The recovery in stock markets around the world since the 23 March lows has confounded many and been dubbed the most hated market rally in history. It has polarised many in the investment community, with some happily benefiting from the rapid (and sometimes stellar) recovery in asset prices, while others build an arsenal of defensive assets in anticipation of a market Armageddon.
Meanwhile, the market is behaving somewhere between these two extremes.
There has no doubt been some unusual behaviour from participants. Back in October, a number of large US broking firms (Charles Schwab, Ameritrade, E*TRADE and Fidelity) reduced their commission on trades to $0. This was not an unexpected move, but it happened across the board faster than most expected. It was in part driven as a response to the free trading model offered by robo-adviser Robinhood.
This change, coupled with the lack of sports betting during the height of the crisis, has attracted a new brand of stock market participant. These new participants have earned the name Robinhood investors. Trading data provided by Robinhood indicates behaviour that differs quite markedly from large scale fund investors. They have been willing to invest in out-of-favour companies that can offer large risk/reward payoffs. The current most popular stocks traded by these investors include Ford, GE, American Airlines, Disney and Delta Airlines, all of which offer large payoffs if the economy recovers faster than expected. Whether Robinhood investors are the main reason for the irrational price movements seen during this crisis is open to conjecture.
The performance NASDAQ Composite index that tracks the price movements of companies that trade on the NASDAQ exchange has been quite staggering. Most of these companies are technology and internet related, so you would expect them to be less affected by the impact of the coronavirus, however they have not only recovered all losses from the March downturn but currently show an uplift of 30% over the past 12 months. The movement of the index is reflected in the chart below.
Further, the NASDAQ 100 index, that tracks the top 100 companies on the NASDAQ exchange, includes 6 companies (Apple, Microsoft, Amazon, Alphabet, Facebook and Tesla) that are now worth as much as the other 94 companies in this index. All of these companies have grown significantly since the start of the calendar year with Tesla increasing by a staggering 279%. In fact, on 13 July, at one point during morning trade, Tesla’s share price was up 16%, meaning the value of the company had increased as much in that one morning as it had through its entire life up until October 2019.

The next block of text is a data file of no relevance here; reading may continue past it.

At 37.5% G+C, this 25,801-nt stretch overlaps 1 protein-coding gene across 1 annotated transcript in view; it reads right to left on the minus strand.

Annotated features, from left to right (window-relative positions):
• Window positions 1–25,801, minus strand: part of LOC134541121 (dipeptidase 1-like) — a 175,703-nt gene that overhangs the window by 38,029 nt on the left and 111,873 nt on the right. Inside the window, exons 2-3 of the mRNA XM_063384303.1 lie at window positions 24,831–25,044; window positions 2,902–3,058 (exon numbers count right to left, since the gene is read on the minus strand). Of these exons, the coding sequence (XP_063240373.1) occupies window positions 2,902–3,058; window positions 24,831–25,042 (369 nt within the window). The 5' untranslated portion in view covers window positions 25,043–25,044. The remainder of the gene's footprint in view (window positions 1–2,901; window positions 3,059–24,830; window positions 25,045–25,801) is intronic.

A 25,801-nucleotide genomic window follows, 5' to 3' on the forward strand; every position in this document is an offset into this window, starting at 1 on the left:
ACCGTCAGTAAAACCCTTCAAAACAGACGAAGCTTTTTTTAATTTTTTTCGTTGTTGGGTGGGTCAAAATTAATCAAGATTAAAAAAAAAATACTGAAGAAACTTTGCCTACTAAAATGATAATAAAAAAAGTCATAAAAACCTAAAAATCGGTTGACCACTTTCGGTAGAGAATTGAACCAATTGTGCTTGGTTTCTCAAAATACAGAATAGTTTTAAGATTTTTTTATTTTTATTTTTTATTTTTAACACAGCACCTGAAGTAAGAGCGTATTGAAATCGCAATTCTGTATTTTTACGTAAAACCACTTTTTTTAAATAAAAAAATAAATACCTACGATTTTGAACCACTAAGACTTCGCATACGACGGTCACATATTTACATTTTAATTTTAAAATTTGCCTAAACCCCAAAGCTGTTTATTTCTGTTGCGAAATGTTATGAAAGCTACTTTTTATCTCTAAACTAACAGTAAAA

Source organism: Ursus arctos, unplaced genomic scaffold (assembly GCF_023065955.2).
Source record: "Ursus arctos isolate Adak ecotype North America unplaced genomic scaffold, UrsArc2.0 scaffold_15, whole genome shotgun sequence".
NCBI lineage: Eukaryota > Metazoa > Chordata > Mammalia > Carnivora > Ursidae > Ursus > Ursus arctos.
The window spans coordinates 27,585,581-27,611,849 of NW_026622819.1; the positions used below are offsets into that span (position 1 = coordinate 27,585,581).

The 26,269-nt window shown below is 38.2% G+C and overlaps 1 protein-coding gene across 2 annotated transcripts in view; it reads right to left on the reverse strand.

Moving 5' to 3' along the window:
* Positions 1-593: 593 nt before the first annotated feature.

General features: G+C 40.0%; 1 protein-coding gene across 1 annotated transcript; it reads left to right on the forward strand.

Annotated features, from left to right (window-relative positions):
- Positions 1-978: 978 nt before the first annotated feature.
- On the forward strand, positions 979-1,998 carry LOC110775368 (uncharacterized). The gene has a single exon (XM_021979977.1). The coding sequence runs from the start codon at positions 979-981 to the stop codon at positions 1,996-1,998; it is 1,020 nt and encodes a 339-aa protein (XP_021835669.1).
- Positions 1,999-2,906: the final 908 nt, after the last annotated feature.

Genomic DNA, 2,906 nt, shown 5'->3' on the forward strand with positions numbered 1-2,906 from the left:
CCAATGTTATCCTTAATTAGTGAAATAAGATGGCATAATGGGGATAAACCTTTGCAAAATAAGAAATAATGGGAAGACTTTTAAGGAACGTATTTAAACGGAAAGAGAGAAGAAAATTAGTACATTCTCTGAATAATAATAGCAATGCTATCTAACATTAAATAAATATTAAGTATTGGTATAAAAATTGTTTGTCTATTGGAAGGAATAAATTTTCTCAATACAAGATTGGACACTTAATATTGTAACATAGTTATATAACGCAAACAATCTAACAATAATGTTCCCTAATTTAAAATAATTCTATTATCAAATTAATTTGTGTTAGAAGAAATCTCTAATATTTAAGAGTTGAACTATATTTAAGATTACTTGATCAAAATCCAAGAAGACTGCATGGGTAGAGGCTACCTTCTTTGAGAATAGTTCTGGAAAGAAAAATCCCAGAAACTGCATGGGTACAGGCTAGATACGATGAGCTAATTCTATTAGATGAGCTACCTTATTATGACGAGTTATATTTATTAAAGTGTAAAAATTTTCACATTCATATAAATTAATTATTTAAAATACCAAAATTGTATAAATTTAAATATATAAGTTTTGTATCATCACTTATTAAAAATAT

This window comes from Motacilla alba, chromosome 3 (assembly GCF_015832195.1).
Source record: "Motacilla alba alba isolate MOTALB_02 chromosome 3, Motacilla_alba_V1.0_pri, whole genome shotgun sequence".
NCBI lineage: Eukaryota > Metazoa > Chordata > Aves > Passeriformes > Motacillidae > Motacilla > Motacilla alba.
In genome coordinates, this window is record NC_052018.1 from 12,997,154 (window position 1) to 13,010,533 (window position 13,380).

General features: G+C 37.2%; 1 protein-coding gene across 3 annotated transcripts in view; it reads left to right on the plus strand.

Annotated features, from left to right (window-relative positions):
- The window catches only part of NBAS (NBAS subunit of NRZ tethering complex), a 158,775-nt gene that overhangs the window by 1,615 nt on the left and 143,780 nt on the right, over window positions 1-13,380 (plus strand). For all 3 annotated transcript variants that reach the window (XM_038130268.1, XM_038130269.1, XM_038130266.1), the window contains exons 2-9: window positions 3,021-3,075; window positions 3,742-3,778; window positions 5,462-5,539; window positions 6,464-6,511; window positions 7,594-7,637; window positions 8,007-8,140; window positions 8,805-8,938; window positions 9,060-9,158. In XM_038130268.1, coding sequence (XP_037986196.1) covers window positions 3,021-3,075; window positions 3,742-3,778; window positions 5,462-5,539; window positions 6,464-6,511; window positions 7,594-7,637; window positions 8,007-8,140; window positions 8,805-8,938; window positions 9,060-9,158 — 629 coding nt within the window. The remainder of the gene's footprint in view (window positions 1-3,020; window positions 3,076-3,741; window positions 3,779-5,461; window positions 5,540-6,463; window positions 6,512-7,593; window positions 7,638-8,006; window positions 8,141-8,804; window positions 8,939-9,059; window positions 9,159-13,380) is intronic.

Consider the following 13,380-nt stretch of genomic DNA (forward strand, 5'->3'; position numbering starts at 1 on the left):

So, there is plenty of evidence of some wildly exuberant price activity that is at odds with the economic outlook.
Conversely, there are those who cannot reconcile the current market activity with their expectations for the underlying economy. Most hold a dire economic outlook and their preferred choice of investment is largely dominated by cash and gold. And gold, which is up USD $27 since the start of the year, is confirming their view.
So, we seem to have two investment extremes operating at the moment.
Whether this is the most hated market rally in history is debatable, but there is no doubt the current market seems to vary wildly from people’s expectations of where they think it should be. Perhaps we are experiencing some sort of neutralisation between both extremes, as explained by legendary investor Benjamin Graham:
“the trouble with market forecasting is not that it is done by unintelligent and unskillful people. Quite to the contrary, the trouble is that it is done by so many really expert people that their efforts constantly neutralize each other and end up almost exactly in zero.”
From our perspective, we accept that the market can appear to be irrational. In fact, throughout history it is more likely to have appeared irrational than rational. So, waiting for the market to become rational may be an unrealistic expectation.
While we don’t pretend to be able to justify the current state of the market, and we appreciate it could go anywhere from here, we do recommend sticking to a strategy that does not make big bets on the market having to go one way or the other. In our opinion, taking extreme options is likely to increase stress levels and potentially undo a well-considered, long term financial plan.